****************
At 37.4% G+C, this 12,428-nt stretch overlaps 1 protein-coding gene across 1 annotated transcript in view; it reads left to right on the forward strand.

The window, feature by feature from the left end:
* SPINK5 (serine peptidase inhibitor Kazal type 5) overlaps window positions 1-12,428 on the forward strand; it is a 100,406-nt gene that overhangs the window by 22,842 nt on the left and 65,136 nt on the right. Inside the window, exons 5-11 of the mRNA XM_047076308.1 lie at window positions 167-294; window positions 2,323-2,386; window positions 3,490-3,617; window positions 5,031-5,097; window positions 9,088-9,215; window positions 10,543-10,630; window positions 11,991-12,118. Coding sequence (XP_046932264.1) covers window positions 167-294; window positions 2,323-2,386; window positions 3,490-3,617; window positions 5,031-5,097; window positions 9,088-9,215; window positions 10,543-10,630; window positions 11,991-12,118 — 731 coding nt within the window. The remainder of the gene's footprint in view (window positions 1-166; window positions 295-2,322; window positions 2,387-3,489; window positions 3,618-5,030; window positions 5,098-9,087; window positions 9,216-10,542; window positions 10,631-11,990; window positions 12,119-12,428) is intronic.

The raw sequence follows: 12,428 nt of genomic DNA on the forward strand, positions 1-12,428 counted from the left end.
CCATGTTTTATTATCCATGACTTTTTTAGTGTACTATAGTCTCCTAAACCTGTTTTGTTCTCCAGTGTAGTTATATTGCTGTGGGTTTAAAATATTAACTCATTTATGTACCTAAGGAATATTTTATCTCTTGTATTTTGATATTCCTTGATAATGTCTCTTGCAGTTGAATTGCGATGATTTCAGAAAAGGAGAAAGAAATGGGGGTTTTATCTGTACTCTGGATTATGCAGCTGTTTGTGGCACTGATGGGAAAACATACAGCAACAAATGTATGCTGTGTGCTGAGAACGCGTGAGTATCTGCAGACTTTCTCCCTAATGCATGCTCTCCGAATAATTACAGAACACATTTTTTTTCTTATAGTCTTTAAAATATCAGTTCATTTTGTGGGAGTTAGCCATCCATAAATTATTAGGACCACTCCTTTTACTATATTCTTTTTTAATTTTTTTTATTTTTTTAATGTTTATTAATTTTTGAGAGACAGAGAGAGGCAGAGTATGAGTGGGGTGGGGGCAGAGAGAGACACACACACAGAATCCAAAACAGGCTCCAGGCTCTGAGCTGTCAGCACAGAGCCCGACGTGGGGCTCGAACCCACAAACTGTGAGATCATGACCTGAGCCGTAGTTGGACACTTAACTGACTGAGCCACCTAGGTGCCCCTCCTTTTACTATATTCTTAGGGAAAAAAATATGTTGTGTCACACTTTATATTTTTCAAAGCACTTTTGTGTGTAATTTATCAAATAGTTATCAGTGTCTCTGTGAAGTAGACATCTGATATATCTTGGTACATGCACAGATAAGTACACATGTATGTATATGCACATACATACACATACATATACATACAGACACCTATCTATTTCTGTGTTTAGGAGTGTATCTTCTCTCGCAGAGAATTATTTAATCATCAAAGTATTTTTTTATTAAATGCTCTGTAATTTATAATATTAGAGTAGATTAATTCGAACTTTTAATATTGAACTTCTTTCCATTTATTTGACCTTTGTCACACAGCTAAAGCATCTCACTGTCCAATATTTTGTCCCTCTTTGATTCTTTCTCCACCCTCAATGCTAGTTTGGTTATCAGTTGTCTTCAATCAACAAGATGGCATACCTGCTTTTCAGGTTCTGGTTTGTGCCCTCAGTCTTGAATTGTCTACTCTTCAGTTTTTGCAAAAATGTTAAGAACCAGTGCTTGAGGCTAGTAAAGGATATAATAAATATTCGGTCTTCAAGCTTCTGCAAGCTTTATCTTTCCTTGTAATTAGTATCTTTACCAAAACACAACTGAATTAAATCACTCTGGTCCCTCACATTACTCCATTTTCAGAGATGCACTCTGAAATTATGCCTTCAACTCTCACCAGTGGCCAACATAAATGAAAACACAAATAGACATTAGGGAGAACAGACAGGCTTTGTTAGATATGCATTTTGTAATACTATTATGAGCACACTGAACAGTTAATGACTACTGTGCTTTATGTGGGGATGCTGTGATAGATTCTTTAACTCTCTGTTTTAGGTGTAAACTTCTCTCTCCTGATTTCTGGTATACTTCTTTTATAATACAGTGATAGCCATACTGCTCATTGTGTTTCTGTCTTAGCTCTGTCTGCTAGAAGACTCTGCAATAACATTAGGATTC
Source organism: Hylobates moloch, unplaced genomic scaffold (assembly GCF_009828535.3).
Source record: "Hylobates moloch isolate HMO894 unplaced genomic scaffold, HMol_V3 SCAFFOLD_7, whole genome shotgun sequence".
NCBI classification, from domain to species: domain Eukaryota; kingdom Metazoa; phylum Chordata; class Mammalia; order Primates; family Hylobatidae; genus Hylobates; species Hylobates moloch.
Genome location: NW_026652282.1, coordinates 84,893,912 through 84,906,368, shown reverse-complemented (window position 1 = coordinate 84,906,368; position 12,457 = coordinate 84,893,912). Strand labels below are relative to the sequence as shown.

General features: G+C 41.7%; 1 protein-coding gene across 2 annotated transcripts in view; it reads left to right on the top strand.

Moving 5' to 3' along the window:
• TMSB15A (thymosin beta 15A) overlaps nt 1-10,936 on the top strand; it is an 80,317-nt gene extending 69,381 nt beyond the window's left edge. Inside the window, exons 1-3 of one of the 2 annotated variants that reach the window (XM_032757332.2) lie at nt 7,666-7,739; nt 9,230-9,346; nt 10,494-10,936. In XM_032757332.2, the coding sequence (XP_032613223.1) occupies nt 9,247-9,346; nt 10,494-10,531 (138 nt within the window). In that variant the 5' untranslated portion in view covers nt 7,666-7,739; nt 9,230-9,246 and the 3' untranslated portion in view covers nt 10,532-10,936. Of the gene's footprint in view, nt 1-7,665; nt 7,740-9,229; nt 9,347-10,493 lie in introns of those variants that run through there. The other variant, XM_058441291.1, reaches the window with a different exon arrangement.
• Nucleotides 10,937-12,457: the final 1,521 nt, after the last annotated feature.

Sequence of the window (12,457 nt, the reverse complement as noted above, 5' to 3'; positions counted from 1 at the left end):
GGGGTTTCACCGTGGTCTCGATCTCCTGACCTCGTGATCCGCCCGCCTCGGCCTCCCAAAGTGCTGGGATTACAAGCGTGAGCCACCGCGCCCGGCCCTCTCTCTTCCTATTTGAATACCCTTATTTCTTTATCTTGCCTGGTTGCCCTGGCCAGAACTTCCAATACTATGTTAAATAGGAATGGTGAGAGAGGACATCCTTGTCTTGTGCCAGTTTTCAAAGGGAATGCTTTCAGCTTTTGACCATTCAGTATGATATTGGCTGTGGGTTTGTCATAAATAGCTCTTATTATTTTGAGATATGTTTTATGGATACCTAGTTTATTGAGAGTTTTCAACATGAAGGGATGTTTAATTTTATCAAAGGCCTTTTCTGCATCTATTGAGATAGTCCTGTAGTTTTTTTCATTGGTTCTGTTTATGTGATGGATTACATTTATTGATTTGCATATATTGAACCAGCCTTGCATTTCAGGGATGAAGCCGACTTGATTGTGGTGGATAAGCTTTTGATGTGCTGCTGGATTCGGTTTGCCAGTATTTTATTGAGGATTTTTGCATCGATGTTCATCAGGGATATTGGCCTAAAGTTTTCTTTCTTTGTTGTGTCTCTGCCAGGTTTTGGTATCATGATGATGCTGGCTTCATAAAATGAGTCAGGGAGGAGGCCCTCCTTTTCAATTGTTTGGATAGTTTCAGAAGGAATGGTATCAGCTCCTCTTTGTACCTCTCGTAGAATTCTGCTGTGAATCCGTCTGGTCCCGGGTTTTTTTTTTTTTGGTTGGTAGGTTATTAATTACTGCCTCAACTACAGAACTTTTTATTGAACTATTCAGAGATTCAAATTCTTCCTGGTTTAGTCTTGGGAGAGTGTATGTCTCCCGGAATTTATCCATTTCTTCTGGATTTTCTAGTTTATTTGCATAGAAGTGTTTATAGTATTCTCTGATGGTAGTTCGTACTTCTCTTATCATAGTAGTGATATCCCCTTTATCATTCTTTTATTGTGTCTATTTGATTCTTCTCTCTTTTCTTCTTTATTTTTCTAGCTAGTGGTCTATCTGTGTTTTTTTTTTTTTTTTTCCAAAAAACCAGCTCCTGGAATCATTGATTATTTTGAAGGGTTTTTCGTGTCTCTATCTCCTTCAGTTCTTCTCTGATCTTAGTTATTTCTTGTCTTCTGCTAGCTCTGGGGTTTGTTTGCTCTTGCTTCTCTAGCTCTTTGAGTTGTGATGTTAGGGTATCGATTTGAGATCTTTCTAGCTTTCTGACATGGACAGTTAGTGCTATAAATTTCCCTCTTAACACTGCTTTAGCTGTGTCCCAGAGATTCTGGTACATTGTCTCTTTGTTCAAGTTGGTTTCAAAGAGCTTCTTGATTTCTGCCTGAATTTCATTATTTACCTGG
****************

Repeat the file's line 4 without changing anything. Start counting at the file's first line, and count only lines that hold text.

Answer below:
The raw sequence follows: 12,428 nt of genomic DNA on the forward strand, positions 1-12,428 counted from the left end.